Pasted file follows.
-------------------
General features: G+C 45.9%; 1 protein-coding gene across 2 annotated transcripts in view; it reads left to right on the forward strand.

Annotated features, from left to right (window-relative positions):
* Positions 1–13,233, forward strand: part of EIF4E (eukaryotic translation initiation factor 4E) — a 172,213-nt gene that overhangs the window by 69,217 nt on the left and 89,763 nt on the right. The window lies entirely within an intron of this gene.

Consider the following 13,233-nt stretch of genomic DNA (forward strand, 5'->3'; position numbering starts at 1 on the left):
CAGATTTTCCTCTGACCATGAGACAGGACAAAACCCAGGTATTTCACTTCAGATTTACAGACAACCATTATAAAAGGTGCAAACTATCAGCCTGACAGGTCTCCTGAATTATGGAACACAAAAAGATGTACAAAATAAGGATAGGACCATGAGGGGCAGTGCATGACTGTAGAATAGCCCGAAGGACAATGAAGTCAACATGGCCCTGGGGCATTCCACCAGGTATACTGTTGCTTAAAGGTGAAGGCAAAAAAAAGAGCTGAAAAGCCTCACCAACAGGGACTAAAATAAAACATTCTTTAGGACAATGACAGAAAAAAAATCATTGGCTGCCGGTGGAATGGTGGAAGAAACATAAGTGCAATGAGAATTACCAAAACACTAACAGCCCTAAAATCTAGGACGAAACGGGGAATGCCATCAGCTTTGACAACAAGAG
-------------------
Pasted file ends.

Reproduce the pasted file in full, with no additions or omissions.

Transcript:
General features: G+C 45.9%; 1 protein-coding gene across 2 annotated transcripts in view; it reads left to right on the forward strand.

Annotated features, from left to right (window-relative positions):
* Positions 1–13,233, forward strand: part of EIF4E (eukaryotic translation initiation factor 4E) — a 172,213-nt gene that overhangs the window by 69,217 nt on the left and 89,763 nt on the right. The window lies entirely within an intron of this gene.

Consider the following 13,233-nt stretch of genomic DNA (forward strand, 5'->3'; position numbering starts at 1 on the left):
CAGATTTTCCTCTGACCATGAGACAGGACAAAACCCAGGTATTTCACTTCAGATTTACAGACAACCATTATAAAAGGTGCAAACTATCAGCCTGACAGGTCTCCTGAATTATGGAACACAAAAAGATGTACAAAATAAGGATAGGACCATGAGGGGCAGTGCATGACTGTAGAATAGCCCGAAGGACAATGAAGTCAACATGGCCCTGGGGCATTCCACCAGGTATACTGTTGCTTAAAGGTGAAGGCAAAAAAAAGAGCTGAAAAGCCTCACCAACAGGGACTAAAATAAAACATTCTTTAGGACAATGACAGAAAAAAAATCATTGGCTGCCGGTGGAATGGTGGAAGAAACATAAGTGCAATGAGAATTACCAAAACACTAACAGCCCTAAAATCTAGGACGAAACGGGGAATGCCATCAGCTTTGACAACAAGAG